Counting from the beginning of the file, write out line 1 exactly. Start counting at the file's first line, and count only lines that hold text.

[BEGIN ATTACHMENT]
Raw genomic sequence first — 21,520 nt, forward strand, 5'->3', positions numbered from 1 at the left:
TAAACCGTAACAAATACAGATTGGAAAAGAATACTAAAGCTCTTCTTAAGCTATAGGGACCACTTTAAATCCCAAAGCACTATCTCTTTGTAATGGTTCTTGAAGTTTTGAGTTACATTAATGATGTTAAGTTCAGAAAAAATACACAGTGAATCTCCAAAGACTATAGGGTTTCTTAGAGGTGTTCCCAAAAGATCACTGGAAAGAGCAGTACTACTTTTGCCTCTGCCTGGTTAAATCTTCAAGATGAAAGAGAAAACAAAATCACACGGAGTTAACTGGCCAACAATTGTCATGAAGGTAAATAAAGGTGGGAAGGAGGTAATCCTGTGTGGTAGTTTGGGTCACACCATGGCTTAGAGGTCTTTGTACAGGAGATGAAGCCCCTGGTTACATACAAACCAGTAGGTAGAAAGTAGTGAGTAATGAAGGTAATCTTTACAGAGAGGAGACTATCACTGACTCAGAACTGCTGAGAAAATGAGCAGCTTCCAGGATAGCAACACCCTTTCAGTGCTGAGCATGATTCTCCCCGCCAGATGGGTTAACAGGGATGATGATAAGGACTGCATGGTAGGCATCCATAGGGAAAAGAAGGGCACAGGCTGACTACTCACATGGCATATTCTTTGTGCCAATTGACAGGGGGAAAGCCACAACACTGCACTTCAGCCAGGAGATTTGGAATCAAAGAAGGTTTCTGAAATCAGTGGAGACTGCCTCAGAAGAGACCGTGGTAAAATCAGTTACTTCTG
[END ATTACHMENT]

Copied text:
Raw genomic sequence first — 21,520 nt, forward strand, 5'->3', positions numbered from 1 at the left: